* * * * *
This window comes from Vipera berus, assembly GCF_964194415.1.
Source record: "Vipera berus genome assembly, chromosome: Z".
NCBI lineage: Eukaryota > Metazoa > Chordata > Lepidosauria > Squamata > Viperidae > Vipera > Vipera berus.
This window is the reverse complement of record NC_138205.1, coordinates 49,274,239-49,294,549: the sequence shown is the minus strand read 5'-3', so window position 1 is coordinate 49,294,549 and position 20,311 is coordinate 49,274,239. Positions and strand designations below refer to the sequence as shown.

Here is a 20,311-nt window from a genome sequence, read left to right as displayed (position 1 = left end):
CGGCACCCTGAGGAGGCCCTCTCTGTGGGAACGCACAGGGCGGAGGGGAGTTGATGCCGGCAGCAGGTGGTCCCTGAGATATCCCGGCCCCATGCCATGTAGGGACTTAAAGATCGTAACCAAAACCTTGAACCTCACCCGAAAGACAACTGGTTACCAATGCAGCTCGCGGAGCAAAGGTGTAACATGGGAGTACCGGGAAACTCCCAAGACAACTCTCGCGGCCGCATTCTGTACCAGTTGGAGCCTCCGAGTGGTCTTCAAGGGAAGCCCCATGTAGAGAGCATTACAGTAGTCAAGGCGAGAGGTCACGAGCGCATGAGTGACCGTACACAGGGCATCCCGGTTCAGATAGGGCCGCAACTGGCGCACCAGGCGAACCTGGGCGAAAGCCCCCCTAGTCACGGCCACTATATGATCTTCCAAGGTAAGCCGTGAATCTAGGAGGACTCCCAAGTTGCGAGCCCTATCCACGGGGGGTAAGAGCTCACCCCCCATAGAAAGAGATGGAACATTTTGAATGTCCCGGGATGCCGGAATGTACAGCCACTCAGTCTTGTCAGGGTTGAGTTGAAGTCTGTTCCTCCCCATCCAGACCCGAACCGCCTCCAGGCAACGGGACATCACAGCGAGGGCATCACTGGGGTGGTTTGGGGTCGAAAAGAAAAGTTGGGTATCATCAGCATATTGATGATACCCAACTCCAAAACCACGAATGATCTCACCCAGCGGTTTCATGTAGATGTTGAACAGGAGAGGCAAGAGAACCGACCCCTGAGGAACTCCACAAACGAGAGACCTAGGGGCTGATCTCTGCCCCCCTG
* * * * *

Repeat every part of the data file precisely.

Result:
This window comes from Vipera berus, assembly GCF_964194415.1.
Source record: "Vipera berus genome assembly, chromosome: Z".
NCBI lineage: Eukaryota > Metazoa > Chordata > Lepidosauria > Squamata > Viperidae > Vipera > Vipera berus.
This window is the reverse complement of record NC_138205.1, coordinates 49,274,239-49,294,549: the sequence shown is the minus strand read 5'-3', so window position 1 is coordinate 49,294,549 and position 20,311 is coordinate 49,274,239. Positions and strand designations below refer to the sequence as shown.

Here is a 20,311-nt window from a genome sequence, read left to right as displayed (position 1 = left end):
CGGCACCCTGAGGAGGCCCTCTCTGTGGGAACGCACAGGGCGGAGGGGAGTTGATGCCGGCAGCAGGTGGTCCCTGAGATATCCCGGCCCCATGCCATGTAGGGACTTAAAGATCGTAACCAAAACCTTGAACCTCACCCGAAAGACAACTGGTTACCAATGCAGCTCGCGGAGCAAAGGTGTAACATGGGAGTACCGGGAAACTCCCAAGACAACTCTCGCGGCCGCATTCTGTACCAGTTGGAGCCTCCGAGTGGTCTTCAAGGGAAGCCCCATGTAGAGAGCATTACAGTAGTCAAGGCGAGAGGTCACGAGCGCATGAGTGACCGTACACAGGGCATCCCGGTTCAGATAGGGCCGCAACTGGCGCACCAGGCGAACCTGGGCGAAAGCCCCCCTAGTCACGGCCACTATATGATCTTCCAAGGTAAGCCGTGAATCTAGGAGGACTCCCAAGTTGCGAGCCCTATCCACGGGGGGTAAGAGCTCACCCCCCATAGAAAGAGATGGAACATTTTGAATGTCCCGGGATGCCGGAATGTACAGCCACTCAGTCTTGTCAGGGTTGAGTTGAAGTCTGTTCCTCCCCATCCAGACCCGAACCGCCTCCAGGCAACGGGACATCACAGCGAGGGCATCACTGGGGTGGTTTGGGGTCGAAAAGAAAAGTTGGGTATCATCAGCATATTGATGATACCCAACTCCAAAACCACGAATGATCTCACCCAGCGGTTTCATGTAGATGTTGAACAGGAGAGGCAAGAGAACCGACCCCTGAGGAACTCCACAAACGAGAGACCTAGGGGCTGATCTCTGCCCCCCTG